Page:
At a large city’s recent public hearing on executing a multimillion-dollar ESCO contract, part of which utilizes my client’s private energy network, I noted the difficulties the government representatives had in explaining many of the intricacies of the FIMs the ESCO was proposing. Frankly, it was the ESCO that answered most of the questions, which is not surprising given the depth of their expertise. Some in the audience, and certain political opponents, voiced concerns that the ESCO selection process was a no-bid scenario, though they skirted the fact that there was a valid RFP process. Nonetheless, what was clear was that the government representatives could not clearly articulate specific reasons as to why the chosen ESCO was the best proposal. They indicated it was largely because that ESCO was the only one to propose a specific desired process.

That highlighted the knowledge gap in a very public way. A similar discussion of the government’s lack of expertise can be found on the DGS’s website, in a candid and well-drafted memo by Deputy Secretary Liz O’Reilly (http://bit.ly/LSrDTm). The recurrent theme of that memo, as well as my experiences with negotiating EPCs and other energy agreements, is that the ESCO customer is often bargaining at a distinct disadvantage. The same ESCO that performs the IGA to determine energy use at the facility, then implements its own findings, funds its own projects and recommends the equipment as well as all other aspects of a turn-key, design-build contract. Thus, who is truly in a position to objectively determine the best energy package on the best terms? Some would argue these decisions are being made based upon the slickest Powerpoints with the most impressive presentations of theoretical returns on investment and shiny state-of-the-art equipment.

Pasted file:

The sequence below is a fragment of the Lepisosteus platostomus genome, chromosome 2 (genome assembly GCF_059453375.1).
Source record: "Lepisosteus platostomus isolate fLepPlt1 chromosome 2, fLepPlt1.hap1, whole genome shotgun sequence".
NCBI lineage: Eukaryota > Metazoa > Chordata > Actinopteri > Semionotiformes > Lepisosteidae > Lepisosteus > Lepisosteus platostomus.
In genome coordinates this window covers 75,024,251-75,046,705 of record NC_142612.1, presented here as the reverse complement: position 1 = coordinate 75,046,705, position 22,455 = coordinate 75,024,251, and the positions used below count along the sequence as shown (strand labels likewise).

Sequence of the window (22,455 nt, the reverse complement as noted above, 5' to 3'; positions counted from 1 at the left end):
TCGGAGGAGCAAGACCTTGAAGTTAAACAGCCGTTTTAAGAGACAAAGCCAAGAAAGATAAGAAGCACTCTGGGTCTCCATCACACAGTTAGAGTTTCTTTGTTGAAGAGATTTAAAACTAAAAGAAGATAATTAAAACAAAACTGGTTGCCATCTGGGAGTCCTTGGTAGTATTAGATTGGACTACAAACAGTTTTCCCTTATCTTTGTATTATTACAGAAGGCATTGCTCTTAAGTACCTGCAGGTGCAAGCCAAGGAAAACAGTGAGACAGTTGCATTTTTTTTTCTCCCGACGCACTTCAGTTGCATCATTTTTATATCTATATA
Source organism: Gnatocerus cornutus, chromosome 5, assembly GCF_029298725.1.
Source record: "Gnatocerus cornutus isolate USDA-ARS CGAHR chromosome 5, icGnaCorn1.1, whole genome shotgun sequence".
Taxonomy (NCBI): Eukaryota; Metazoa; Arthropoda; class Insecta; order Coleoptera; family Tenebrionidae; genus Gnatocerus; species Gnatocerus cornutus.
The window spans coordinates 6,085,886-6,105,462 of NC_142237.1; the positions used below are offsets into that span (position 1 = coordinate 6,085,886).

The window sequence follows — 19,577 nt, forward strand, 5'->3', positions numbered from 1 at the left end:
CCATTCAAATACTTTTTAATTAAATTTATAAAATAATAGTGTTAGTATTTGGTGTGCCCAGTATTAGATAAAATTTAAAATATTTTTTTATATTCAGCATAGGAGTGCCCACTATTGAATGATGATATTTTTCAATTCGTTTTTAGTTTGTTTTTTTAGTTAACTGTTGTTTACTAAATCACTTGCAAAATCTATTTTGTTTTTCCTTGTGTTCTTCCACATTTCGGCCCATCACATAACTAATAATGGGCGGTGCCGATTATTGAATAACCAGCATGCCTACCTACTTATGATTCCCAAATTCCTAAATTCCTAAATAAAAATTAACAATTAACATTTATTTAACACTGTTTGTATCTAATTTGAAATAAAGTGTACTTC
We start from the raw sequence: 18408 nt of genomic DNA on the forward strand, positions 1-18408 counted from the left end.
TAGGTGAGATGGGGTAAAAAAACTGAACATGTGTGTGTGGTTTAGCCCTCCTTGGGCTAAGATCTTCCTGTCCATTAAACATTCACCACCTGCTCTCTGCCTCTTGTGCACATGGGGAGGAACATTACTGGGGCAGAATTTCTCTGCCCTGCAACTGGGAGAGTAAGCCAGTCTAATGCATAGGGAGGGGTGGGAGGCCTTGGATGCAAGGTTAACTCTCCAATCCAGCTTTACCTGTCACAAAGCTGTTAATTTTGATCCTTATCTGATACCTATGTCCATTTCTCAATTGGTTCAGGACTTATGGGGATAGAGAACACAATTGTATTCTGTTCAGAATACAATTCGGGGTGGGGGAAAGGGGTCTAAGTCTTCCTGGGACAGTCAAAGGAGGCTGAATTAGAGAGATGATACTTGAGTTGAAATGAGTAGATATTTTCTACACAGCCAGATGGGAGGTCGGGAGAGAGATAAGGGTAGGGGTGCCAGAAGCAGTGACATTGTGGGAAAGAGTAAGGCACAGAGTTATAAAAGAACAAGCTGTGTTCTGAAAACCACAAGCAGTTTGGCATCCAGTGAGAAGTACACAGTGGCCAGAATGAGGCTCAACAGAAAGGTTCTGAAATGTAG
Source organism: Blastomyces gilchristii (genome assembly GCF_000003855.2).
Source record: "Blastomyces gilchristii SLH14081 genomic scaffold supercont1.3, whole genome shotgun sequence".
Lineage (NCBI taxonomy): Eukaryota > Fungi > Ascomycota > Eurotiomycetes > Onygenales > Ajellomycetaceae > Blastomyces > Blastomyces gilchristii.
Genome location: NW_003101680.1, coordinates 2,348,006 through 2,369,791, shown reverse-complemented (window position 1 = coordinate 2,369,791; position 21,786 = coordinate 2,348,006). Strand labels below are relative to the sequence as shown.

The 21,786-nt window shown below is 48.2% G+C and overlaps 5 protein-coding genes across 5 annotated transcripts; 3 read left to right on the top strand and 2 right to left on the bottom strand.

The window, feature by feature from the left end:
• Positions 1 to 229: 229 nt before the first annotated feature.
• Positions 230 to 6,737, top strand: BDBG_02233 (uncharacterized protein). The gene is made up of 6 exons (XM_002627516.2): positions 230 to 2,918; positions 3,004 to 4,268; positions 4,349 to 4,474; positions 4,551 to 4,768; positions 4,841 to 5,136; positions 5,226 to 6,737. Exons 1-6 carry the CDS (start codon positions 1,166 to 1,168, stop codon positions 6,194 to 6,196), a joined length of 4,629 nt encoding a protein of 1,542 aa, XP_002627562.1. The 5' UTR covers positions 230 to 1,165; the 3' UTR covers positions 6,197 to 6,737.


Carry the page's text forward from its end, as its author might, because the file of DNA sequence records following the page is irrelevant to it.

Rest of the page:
Ultimately, the DGS urges a reboot of the GESA contracting process to provide that the commonwealth hire staff or third-party energy engineering consultants (EECs) to oversee the evaluation of the process and to perform the upfront IGA. Similar to the method I urge to clients, this allows for the audit to form the basis for everything else that follows under GESA or a private arrangement. The company or government can then craft the RFP to require certain improvements, environmental certifications and verification methodologies. Together with counsel, the consultant can assist in negotiating key terms of the EPC, some of which have contractual terms (in the private and institutional sectors) that are generational in length.

What DGS and financial auditors want to see is how savings assumptions are structured, measured and verified. Moreover, they are likely to require more user-friendly means by which to determine that critical benchmarks in energy conservation and savings are met, and how construction and other costs are calculated. By turning to a brief discussion of what issues the EPC addresses, and a few of its critical terms, it should become apparent that a government agency or facility owner would be well advised to have both technical and legal support of their own in moving forward with projects often valued in the tens of millions.